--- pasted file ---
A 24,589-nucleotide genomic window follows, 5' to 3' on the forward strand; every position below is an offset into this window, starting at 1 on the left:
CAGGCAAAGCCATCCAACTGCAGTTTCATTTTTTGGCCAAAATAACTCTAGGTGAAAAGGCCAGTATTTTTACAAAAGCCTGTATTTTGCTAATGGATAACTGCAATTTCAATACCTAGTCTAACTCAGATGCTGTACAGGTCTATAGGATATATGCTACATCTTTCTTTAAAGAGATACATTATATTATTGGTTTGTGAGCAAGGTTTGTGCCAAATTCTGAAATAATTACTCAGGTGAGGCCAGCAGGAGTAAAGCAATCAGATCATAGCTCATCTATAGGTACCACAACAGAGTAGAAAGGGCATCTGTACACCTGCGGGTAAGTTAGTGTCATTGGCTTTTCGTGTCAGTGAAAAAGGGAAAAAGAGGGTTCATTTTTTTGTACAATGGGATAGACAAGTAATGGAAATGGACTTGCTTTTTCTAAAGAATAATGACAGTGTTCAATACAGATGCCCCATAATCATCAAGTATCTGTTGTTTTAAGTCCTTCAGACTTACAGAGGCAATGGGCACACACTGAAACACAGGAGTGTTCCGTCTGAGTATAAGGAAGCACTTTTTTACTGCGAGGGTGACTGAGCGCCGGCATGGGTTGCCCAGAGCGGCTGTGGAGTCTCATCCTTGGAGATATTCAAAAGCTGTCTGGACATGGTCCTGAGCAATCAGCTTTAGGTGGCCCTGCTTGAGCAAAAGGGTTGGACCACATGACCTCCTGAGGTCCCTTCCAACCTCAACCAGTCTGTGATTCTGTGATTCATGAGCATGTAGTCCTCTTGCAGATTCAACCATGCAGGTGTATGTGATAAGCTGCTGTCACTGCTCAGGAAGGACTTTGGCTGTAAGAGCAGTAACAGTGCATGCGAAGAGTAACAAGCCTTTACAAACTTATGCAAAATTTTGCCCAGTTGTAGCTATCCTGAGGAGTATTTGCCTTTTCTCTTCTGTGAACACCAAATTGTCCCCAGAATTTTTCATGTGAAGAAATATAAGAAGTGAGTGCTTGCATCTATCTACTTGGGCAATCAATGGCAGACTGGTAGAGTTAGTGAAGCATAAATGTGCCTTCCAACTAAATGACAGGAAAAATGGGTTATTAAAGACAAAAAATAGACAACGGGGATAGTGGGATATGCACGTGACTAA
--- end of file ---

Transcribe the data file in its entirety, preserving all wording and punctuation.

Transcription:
A 24,589-nucleotide genomic window follows, 5' to 3' on the forward strand; every position below is an offset into this window, starting at 1 on the left:
CAGGCAAAGCCATCCAACTGCAGTTTCATTTTTTGGCCAAAATAACTCTAGGTGAAAAGGCCAGTATTTTTACAAAAGCCTGTATTTTGCTAATGGATAACTGCAATTTCAATACCTAGTCTAACTCAGATGCTGTACAGGTCTATAGGATATATGCTACATCTTTCTTTAAAGAGATACATTATATTATTGGTTTGTGAGCAAGGTTTGTGCCAAATTCTGAAATAATTACTCAGGTGAGGCCAGCAGGAGTAAAGCAATCAGATCATAGCTCATCTATAGGTACCACAACAGAGTAGAAAGGGCATCTGTACACCTGCGGGTAAGTTAGTGTCATTGGCTTTTCGTGTCAGTGAAAAAGGGAAAAAGAGGGTTCATTTTTTTGTACAATGGGATAGACAAGTAATGGAAATGGACTTGCTTTTTCTAAAGAATAATGACAGTGTTCAATACAGATGCCCCATAATCATCAAGTATCTGTTGTTTTAAGTCCTTCAGACTTACAGAGGCAATGGGCACACACTGAAACACAGGAGTGTTCCGTCTGAGTATAAGGAAGCACTTTTTTACTGCGAGGGTGACTGAGCGCCGGCATGGGTTGCCCAGAGCGGCTGTGGAGTCTCATCCTTGGAGATATTCAAAAGCTGTCTGGACATGGTCCTGAGCAATCAGCTTTAGGTGGCCCTGCTTGAGCAAAAGGGTTGGACCACATGACCTCCTGAGGTCCCTTCCAACCTCAACCAGTCTGTGATTCTGTGATTCATGAGCATGTAGTCCTCTTGCAGATTCAACCATGCAGGTGTATGTGATAAGCTGCTGTCACTGCTCAGGAAGGACTTTGGCTGTAAGAGCAGTAACAGTGCATGCGAAGAGTAACAAGCCTTTACAAACTTATGCAAAATTTTGCCCAGTTGTAGCTATCCTGAGGAGTATTTGCCTTTTCTCTTCTGTGAACACCAAATTGTCCCCAGAATTTTTCATGTGAAGAAATATAAGAAGTGAGTGCTTGCATCTATCTACTTGGGCAATCAATGGCAGACTGGTAGAGTTAGTGAAGCATAAATGTGCCTTCCAACTAAATGACAGGAAAAATGGGTTATTAAAGACAAAAAATAGACAACGGGGATAGTGGGATATGCACGTGACTAA